1 Department of Physical Education and Sports, Umm Al-Qura University, Makkah, Saudi Arabia
During the COVID-19 pandemic, sufficient physical activity has had a positive effect on physical and mental health. This study aimed to assess levels of physical activity among Saudi participants before and during the COVID-19 pandemic.
The study included 244 young and middle-aged Saudi adults (154 males, 90 females), (mean age ± SD, 33.8 ± 7.7 years). All subjects completed an online self-report questionnaire to determine their physical activity levels over the last 7 days. Paired t-tests were used to determine if there were significant differences in the total MET-minutes/week of physical activity (i.e., insufficiently active and sufficiently active) between different variables of physical activity-related social contexts.
A significant decrease (57.1%) in the time spent performing physical activity before and during the COVID-19 lockdown was observed. No significant difference in total MET-min/week of physical activity before and during the lockdown was observed for the participants who participated in physical activity with a personal trainer (before = 2207 ± 389.3 MET-min/week; during = 2077 ± 201.5 MET-min/week). However, results indicated significant decreases in physical activity for participants who performed physical activity alone (59%), with family (61.6%), with friends (62%), or with groups (61.3%).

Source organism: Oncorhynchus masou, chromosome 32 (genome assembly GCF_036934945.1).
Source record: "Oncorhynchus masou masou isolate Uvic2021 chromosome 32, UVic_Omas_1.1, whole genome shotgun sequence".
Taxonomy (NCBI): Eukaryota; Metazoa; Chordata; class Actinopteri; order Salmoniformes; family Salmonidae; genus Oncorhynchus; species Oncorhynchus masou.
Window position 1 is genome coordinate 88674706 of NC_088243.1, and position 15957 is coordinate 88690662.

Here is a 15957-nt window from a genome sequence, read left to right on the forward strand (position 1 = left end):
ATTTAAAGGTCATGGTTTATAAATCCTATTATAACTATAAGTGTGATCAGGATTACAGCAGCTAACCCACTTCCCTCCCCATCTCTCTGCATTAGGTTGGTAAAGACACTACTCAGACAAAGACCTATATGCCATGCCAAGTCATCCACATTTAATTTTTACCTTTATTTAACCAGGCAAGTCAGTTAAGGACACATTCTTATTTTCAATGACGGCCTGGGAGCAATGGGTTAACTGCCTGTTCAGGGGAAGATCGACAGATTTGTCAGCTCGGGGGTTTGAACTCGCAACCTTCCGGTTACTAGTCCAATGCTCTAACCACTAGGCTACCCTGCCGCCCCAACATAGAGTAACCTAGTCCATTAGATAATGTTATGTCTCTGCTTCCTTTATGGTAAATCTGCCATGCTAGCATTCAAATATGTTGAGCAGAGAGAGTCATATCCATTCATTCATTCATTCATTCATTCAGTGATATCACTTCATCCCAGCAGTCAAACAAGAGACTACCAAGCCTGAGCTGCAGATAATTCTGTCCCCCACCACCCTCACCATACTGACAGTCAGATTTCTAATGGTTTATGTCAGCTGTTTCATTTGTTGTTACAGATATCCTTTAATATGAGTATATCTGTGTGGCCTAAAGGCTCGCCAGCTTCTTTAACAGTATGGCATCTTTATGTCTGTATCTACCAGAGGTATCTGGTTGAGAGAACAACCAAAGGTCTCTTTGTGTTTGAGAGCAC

The results of this study showed a significant decrease in the amount of time spent in physical activity levels during the COVID-19 lockdown than before the lockdown period. These findings may have implications for the essential development of public health initiatives that aim to increase physical activity levels during the pandemic. This study adds to the knowledge base by showing how people during the COVID-19 lockdown have more time to be physically active at home; nevertheless, this study indicates that participants are insufficiently physically active.
Keywords: Coronavirus, IPAQ, Public health interventions, Social contexts, Subjective assessment, Lockdown.
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